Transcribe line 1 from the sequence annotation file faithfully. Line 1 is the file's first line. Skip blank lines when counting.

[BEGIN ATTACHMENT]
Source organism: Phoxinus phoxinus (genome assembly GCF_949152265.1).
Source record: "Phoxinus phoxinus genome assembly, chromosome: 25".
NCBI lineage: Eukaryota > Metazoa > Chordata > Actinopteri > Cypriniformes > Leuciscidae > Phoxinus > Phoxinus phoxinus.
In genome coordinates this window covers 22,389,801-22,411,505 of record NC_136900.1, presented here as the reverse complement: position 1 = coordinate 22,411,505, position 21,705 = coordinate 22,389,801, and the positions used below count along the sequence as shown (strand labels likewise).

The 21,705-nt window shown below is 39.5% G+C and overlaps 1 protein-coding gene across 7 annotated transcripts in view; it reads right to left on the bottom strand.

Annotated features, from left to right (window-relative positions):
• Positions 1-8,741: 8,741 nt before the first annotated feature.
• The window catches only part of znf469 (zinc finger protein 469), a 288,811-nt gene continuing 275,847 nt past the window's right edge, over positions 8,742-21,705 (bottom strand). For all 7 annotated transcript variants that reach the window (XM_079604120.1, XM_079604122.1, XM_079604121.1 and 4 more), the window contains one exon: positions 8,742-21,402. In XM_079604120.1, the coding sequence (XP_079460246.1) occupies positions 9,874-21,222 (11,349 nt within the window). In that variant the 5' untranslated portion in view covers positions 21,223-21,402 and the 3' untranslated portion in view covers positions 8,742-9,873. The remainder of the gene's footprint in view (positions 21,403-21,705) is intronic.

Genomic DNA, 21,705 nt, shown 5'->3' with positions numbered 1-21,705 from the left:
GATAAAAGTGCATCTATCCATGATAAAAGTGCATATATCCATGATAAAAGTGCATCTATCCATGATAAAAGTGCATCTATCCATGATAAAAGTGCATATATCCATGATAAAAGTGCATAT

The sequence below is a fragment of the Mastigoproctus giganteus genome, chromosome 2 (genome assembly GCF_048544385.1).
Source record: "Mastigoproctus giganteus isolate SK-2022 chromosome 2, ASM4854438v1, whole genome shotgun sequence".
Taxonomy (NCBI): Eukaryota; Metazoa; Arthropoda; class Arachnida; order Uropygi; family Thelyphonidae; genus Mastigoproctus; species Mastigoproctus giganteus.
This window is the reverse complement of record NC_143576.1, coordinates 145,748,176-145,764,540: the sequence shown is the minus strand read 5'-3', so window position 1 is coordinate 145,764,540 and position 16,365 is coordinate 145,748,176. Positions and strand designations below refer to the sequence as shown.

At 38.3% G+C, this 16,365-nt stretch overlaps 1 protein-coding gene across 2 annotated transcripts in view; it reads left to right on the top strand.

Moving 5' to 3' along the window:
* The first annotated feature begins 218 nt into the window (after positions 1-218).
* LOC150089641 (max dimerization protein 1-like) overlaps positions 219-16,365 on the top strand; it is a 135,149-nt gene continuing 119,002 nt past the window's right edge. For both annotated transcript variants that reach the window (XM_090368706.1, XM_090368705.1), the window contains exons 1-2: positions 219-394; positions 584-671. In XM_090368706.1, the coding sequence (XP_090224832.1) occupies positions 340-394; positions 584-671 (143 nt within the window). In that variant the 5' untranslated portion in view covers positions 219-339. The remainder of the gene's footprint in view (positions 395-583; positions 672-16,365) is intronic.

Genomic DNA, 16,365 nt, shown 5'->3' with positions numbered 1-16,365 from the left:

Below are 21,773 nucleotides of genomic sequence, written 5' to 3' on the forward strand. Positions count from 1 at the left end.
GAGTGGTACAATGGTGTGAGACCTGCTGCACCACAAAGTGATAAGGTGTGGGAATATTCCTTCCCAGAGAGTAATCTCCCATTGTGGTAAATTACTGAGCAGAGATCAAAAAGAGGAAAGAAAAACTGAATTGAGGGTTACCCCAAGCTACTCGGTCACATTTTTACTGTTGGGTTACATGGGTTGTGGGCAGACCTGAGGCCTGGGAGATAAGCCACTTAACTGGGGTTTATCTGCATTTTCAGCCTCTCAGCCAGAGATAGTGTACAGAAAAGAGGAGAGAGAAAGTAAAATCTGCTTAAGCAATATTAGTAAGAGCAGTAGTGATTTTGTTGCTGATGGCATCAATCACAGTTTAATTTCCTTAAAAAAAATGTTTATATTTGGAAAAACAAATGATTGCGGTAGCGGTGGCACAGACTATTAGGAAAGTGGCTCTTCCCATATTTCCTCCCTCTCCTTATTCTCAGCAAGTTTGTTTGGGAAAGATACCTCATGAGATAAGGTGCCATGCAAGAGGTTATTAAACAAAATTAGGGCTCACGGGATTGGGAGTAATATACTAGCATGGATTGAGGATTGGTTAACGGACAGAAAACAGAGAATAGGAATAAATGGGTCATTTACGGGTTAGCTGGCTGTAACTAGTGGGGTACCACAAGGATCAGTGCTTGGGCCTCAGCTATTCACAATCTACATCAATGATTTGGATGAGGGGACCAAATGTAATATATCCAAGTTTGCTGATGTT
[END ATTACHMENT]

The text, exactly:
Source organism: Phoxinus phoxinus (genome assembly GCF_949152265.1).